The UN World Data Forum 2021 was the first major opportunity since the pandemic for development data experts and users to assess the lessons and impact of COVID-19 on Sustainable Development Goals. Four main takeaways show a move from “what” to “how” data can be used to achieve SDGs.
A clear definition of data stewardship can help build a common understanding about what it takes to establish a system of resilient data governance built on strong partnerships and effective safeguards to balance data sharing and data privacy.
The UN World Data Forum 2021 gathers data experts and users from governments, civil society, the private sector, donors, international and regional agencies, the geospatial community, the media, academia, and professional bodies to spur data innovation and mobilize high-level support for better data for sustainable development.
This 12-paper Compendium presents research, case studies and best practices for building effective CRVS systems in conflict, emergency, and fragile contexts such as natural disasters or health emergencies like COVID-19. Watch the launch event (14 April).
Country representatives gather to discuss the 2020/21 ODIN Open Data Inventory Annual Report and to share success stories, challenges and experiences in implementing open data to promote environmental, social and economic progress in their countries.
We face a paradox: the world runs on data, but even simple statistics to guide policy-makers are often nowhere to be found. Investing in statistics today is investing in our ability to respond diligently, rapidly, and appropriately tomorrow.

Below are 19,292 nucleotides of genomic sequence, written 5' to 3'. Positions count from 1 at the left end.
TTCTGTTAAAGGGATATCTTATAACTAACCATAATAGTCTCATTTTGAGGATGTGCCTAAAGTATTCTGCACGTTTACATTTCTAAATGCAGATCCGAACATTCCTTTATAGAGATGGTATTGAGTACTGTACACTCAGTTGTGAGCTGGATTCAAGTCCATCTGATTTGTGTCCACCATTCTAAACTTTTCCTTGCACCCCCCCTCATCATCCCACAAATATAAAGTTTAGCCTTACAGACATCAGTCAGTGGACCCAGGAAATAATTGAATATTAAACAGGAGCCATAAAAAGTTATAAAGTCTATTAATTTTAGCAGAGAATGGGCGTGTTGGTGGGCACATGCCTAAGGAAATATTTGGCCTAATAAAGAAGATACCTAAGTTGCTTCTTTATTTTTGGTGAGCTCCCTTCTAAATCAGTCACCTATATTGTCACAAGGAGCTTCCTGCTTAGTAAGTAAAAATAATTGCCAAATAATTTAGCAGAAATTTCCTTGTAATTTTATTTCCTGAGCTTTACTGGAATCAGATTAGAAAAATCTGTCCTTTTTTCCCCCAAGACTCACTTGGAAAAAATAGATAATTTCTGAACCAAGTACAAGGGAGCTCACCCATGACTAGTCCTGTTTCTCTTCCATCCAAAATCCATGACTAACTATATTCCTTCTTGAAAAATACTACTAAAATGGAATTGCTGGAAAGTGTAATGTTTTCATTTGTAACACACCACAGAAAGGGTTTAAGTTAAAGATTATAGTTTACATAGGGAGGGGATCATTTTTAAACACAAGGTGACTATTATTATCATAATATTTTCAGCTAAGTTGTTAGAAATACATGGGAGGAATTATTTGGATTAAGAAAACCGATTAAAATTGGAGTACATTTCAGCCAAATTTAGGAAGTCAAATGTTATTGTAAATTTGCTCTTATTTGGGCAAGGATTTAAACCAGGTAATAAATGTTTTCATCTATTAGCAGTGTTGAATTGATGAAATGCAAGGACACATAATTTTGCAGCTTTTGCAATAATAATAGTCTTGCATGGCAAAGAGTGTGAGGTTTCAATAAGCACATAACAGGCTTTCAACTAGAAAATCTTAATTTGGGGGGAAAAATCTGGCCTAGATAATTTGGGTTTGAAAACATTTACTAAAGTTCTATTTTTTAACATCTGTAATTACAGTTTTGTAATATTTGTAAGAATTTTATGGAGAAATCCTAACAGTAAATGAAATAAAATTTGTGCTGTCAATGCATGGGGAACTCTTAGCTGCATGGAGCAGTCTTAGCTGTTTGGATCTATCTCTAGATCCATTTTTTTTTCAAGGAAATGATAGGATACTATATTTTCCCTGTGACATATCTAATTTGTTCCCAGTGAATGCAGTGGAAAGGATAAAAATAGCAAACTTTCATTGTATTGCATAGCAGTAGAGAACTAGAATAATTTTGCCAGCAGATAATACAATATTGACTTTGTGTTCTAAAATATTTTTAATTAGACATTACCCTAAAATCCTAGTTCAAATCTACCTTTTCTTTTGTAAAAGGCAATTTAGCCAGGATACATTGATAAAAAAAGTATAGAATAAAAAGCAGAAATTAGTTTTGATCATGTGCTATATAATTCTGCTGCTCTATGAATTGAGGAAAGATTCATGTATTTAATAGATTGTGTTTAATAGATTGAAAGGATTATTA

We rely on statistics for everything from forecasting the weather to monitoring economies and pandemics. This World Statistics Day, Open Data Watch highlights the most critical statistics from our areas of work and where we can improve.
In anticipation of the research results later this year for the 2020 Open Data Inventory (ODIN), the ODIN website will get major updates based on a survey of user experiences and needs. View first round feedback and add your own.
Countries and citizens benefit greatly from opening official data for public use. But as governments collect more microdata about their citizens, how can data be released in a way that balances the right to public information with the right to privacy?
In April 2020, Open Data Watch commences the 5th Open Data Inventory (ODIN). The updated ODIN will feature much of the same features from previous editions with a few key updates.